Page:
Publication Detail

Analysis of Representative Volume Element for Asphalt Concrete Laboratory Shear Testing



UC Pavement Research Center

Suggested Citation:
Coleri, Erdem and John T. Harvey (2011) Analysis of Representative Volume Element for Asphalt Concrete Laboratory Shear Testing. Journal of Materials in Civil Engineering 23 (12), 1642 - 1653

The primary purposes of this paper are to develop a method of quantifying the precision and bias in repeated simple shear test at constant height (RSST-CH) laboratory test results for different-sized specimens and to determine the effects of this precision and bias on predicted rutting performance. The effect of RSST-CH variability was quantified by using a statistical sampling method called bootstrapping. The contribution of test variability to variability in predicted in situ rutting performance was determined by performing Monte Carlo simulations that used a shear-based incremental-recursive rutting analysis model. Results indicated that significant bias exists between the predicted rut depths of different specimen sizes. Increasing the specimen size decreased the test variability. Specimen size requirements for two different mix types are proposed on the basis of the analysis. The effect of test temperature on test results variability was also determined. In addition, analyzing various rutting performance parameters was used to determine the parameter that contained minimum size-related bias. Permanent shear strain at 5,000 repetitions appears to be an unbiased rutting performance evaluation parameter, when compared with other parameters, because it is not significantly affected by specimen size-related bias when three or more replicate tests are conducted. Analyses were performed by using RSST-CH results and a specific rutting model; however, the general procedure can be used to identify specimen size-related bias and precision for any type of laboratory test and distress model.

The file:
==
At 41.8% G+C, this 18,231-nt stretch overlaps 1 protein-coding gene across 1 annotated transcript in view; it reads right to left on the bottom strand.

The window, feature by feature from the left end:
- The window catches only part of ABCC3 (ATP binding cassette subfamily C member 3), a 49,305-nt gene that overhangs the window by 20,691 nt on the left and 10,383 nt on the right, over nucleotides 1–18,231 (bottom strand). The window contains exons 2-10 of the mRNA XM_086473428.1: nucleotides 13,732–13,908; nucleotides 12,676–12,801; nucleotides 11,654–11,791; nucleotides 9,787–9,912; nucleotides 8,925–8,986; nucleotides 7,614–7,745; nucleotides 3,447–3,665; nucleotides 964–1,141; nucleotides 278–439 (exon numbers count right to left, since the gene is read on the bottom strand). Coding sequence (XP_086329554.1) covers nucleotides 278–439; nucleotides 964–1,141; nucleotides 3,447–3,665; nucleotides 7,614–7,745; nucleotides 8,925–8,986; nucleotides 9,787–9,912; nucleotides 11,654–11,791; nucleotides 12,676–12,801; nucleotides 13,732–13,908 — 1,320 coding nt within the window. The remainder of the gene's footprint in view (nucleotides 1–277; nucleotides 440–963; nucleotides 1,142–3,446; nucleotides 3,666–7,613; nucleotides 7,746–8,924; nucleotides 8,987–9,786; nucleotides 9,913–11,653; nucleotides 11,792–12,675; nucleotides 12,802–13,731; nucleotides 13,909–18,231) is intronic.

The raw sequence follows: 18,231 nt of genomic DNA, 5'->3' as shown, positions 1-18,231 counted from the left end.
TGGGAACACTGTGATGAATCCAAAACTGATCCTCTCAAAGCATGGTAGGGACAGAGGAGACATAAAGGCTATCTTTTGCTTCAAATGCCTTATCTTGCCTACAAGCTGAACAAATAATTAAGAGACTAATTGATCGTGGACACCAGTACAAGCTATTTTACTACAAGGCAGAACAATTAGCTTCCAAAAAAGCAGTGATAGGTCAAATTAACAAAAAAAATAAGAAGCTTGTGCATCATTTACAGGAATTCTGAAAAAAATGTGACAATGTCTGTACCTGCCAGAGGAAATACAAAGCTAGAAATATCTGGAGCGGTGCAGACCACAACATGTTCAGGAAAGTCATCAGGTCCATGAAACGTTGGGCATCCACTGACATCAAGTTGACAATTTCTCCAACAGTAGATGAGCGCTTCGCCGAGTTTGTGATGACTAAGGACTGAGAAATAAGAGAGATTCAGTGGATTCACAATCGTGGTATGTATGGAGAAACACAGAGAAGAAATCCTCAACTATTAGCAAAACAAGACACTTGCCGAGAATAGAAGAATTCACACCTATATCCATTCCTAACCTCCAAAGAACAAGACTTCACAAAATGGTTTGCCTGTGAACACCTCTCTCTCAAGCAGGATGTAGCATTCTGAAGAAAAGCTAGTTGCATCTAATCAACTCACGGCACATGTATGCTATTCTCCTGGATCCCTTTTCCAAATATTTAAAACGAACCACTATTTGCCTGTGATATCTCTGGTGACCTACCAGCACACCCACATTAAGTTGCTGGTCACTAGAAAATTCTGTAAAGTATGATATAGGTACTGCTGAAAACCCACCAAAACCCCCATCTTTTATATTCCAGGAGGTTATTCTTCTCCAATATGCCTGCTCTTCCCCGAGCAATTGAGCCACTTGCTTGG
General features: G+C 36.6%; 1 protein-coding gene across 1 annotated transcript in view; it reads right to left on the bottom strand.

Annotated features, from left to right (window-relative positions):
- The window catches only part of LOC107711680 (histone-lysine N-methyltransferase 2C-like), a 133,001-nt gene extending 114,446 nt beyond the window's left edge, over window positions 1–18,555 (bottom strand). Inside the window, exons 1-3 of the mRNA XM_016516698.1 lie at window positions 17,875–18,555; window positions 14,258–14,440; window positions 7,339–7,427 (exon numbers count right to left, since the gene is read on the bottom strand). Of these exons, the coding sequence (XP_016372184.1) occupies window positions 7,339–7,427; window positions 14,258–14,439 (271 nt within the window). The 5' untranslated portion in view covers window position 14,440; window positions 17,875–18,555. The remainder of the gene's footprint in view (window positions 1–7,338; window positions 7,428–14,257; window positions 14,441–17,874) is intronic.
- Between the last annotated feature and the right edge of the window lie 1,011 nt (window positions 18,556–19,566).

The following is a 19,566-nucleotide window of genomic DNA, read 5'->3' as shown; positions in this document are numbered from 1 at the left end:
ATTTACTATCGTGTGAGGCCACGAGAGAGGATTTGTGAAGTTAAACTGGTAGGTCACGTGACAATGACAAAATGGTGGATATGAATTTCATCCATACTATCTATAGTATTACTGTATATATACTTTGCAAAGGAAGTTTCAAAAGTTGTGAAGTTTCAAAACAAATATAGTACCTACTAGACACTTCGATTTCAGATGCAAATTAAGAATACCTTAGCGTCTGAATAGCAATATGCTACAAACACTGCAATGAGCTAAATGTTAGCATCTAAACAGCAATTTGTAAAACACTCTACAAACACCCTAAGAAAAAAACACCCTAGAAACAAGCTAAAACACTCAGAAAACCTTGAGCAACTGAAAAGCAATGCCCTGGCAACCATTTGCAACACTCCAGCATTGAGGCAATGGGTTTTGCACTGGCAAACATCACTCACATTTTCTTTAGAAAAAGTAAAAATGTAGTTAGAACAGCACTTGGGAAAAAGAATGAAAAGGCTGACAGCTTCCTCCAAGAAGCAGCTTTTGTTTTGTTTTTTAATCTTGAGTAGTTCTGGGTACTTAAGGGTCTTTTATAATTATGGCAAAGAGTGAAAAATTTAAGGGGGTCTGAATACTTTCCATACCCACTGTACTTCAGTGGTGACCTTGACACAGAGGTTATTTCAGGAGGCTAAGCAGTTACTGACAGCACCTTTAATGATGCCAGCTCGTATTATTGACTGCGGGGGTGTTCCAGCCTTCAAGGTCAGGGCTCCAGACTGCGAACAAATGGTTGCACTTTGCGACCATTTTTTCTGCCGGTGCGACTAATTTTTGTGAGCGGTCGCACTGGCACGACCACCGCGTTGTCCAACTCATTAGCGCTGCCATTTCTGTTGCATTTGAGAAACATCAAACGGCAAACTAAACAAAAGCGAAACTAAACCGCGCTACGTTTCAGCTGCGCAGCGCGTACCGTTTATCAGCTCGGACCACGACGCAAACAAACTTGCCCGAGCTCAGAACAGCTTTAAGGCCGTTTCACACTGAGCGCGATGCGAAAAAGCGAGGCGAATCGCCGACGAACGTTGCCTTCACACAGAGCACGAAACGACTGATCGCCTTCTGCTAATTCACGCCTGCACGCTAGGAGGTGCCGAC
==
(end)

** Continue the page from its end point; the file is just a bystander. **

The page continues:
simple shear test; representative volume element; asphalt concrete; rutting; bootstrapping; Monte Carlo method; variability; bias